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+ - Court: Car Dealers Can't Stop Tesla from Selling in Mass. 1

Submitted by curtwoodward
curtwoodward (2147628) writes "Many states have laws that prevent car manufacturers from operating their own dealerships, a throwback to the days when Detroit tried to undercut its franchise dealers by opening company-owned shops. But dealers have taken those laws to the extreme as they battle new competition from Tesla, which is selling its cars direct to the public. In some states, dealers have succeeded in limiting Tesla's direct-sales model. But not in Massachusetts: the state's Supreme Court says the dealers don't have any right to sue Tesla for unfair competition, since they're not Tesla dealers. No harm, no foul."

+ - MOM or Mangalyaan has now done 95% of its journey without a hitch->

Submitted by rinka
rinka (870438) writes "There's been progress since: http://science.slashdot.org/st...

The Indian Mars mission is on target has completed 95% of it's journey and will reach its destination before the month end. Indian scientists have successfully restarted the Mars orbiter. Meanwhile there are reasons to believe that NASA and ISRO, both space agencies that have sent Mars rovers, have decided to coordinate their mars missions: http://nvonews.com/india-mars-..."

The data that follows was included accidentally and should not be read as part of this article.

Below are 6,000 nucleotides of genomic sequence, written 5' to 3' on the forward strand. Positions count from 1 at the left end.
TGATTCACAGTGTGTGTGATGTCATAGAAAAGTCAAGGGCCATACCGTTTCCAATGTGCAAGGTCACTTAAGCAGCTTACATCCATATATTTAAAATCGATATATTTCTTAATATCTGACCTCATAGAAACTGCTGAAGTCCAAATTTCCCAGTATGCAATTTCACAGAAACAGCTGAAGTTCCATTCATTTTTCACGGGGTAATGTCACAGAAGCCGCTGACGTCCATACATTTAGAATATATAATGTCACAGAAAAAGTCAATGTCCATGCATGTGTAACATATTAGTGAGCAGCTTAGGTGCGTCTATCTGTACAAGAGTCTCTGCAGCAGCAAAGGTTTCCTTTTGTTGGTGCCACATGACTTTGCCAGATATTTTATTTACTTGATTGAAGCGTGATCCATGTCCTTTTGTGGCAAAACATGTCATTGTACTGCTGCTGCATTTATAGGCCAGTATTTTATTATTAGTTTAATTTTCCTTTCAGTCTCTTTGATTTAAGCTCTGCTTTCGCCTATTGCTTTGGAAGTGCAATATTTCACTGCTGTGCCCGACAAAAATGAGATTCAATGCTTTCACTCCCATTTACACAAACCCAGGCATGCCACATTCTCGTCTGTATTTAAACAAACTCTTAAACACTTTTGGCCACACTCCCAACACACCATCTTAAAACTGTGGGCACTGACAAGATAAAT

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+ - Robot Operating System (ROS) to Officially Support ARM Processors->

Submitted by DeviceGuru
DeviceGuru (1136715) writes "The Open Source Robotics Foundation (OSRF), which maintains the open source Robot Operating System (ROS) and oversees the ROS.org website, has announced its first formal support for an ARM target. The organization will add support for the Qualcomm Snapdragon 600, a smartphone-oriented, quad-core, Cortex-A15-like system-on-chip running up to 1.7GHz. The Linux version of ROS for Snapdragon 600 will be available in Q4 of this year, with the Android version due in the first half of 2015. The OSRF will test, refine, and fully integrate support for the ARM instruction set architecture into ROS development efforts. OSRF will also perform ongoing maintenance to support ROS on the Snapdragon 600."